The Effect Of Musical Complexity And Familiarity On Serial Recall

1494 words - 6 pages

Students study and do work in different ways. For example, some may prefer to practice flashcards, while another might prefer to create pneumonic devices. One common study aid is to listen to music. One would assume that music would act as a great distractor to the learning process, yet it continues to be a popular way to study. In fact, a common belief is that the music increases focus and eliminates distracting background sounds. However, music’s impact on memory, as opposed to attention and focus, is usually not considered. How does the background presence of auditory stimuli, specifically music, influence memory? One aspect of music that makes it unique is its immediate familiarity and ease to which it can be remembered and engaged with. How does one’s familiarity with the music impact their ability to study? Also how does the complexity of the music impact memory?

The negative effects of irrelevant auditory stimuli on short term memory have been well documented and observed (D. Jones, 1999). Even at very low levels, irrelevant background speech can result in a 30% performance loss during serial recall, where participants must recite a past list in the same order as presented initially (Tremblay & D. M. Jones, 1998) (Beaman & D. M. Jones, 1997). These effects occur even when study participants are specifically instructed to ignore the background audio as these sounds are not part of the experiment (W. J. Macken, Tremblay, Houghton, Nicholls, & D. M. Jones, 2003b) (Tremblay, Nicholls, Alford, & D. M. Jones, 2000c). Participants are often unaware of any affect the background sounds have on their recall ability (Beaman & D. M. Jones, 1997). This overall occurrence is called the “irrelevant sound effect.” ISE appears to occur specifically during the rehearsal stage (D. Jones, 1999). When sounds are played during only the encoding or retrieval phases no increase in error was observed. This strongly suggests that the decline in serial recall does not come from distraction during the encoding phase. However, this effect is most prominently displayed during serial recall exercises (Beaman & D. M. Jones, 1997). Similar, but notably smaller, effects have been observed in free-recall exercises (LeCompte, 1994), but no effect has been observed when participants are asked to identify missing components from a remembered set (Beaman & D. M. Jones, 1997). These studies all used intermittent tones, white noise, or, most commonly, irrelevant speech. Little research has been done to explore how ISE functions with music as the audio stimulus. What has been determined is that music does produce an ISE (Schlittmeier, Hellbrück, & Klatte, 2008) and that musical preference does not influence the degree of the effect -both liked and disliked music have the same effect on serial recall (Perham & Vizard, 2010). However many factors have not been considered, notably musical complexity and familiarity.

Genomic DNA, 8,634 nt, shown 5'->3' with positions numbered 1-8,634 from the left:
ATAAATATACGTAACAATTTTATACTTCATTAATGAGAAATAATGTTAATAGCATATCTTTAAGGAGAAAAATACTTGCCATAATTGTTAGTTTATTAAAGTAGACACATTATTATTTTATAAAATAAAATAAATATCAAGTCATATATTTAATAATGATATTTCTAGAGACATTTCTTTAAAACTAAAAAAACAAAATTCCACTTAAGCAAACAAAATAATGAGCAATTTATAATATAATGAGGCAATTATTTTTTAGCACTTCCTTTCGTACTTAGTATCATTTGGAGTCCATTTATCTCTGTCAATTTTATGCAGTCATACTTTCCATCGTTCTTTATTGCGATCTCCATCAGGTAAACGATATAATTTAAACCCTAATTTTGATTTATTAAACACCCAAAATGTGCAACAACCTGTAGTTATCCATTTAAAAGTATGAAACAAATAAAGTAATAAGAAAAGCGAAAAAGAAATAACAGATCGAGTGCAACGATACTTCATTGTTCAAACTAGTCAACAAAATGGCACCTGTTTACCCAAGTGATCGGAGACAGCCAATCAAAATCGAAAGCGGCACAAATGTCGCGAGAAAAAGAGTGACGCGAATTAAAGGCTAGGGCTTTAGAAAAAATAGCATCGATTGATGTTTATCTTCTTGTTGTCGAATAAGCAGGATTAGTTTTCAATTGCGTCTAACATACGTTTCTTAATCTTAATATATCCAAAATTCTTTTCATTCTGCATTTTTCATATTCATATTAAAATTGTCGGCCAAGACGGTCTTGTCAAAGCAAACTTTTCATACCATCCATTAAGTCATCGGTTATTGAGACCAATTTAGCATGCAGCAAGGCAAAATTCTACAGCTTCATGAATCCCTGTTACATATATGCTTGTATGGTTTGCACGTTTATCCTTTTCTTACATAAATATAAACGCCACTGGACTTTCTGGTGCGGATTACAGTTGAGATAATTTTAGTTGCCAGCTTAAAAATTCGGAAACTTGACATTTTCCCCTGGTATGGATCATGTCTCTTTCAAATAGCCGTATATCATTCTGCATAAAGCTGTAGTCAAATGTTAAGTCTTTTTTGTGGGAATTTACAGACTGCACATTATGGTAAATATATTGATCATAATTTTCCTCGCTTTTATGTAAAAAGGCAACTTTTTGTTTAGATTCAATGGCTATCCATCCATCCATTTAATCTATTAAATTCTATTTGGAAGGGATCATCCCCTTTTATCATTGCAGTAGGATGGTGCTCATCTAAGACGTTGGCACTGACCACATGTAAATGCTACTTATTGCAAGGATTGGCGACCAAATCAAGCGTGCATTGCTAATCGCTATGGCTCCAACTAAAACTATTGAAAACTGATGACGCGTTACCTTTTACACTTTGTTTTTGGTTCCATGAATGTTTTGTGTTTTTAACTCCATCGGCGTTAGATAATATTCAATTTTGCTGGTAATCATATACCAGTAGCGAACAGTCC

This study proposes that that the listener’s familiarity with...

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